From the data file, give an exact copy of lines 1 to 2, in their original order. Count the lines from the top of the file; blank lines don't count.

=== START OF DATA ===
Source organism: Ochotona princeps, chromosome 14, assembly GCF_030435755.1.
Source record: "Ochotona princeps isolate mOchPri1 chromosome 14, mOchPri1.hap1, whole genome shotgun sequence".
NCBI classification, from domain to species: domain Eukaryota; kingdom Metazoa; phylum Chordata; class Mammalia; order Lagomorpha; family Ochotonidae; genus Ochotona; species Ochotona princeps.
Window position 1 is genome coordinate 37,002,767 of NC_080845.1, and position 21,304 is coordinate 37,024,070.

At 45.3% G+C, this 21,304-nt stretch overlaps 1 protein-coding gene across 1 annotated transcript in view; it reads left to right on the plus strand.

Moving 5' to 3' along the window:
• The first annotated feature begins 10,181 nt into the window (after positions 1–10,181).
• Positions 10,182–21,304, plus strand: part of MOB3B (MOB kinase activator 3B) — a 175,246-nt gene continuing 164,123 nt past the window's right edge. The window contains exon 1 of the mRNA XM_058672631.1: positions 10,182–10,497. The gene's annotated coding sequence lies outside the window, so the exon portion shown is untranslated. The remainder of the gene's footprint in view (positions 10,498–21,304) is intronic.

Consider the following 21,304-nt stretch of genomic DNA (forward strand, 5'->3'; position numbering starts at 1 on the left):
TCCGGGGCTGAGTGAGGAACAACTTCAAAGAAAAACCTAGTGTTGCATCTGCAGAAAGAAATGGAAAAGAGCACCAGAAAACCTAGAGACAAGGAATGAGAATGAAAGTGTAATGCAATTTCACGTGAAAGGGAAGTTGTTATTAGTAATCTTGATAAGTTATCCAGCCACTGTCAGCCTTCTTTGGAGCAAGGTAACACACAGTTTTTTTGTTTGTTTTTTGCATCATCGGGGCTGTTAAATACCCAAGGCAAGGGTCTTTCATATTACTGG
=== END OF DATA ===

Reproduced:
Source organism: Ochotona princeps, chromosome 14, assembly GCF_030435755.1.
Source record: "Ochotona princeps isolate mOchPri1 chromosome 14, mOchPri1.hap1, whole genome shotgun sequence".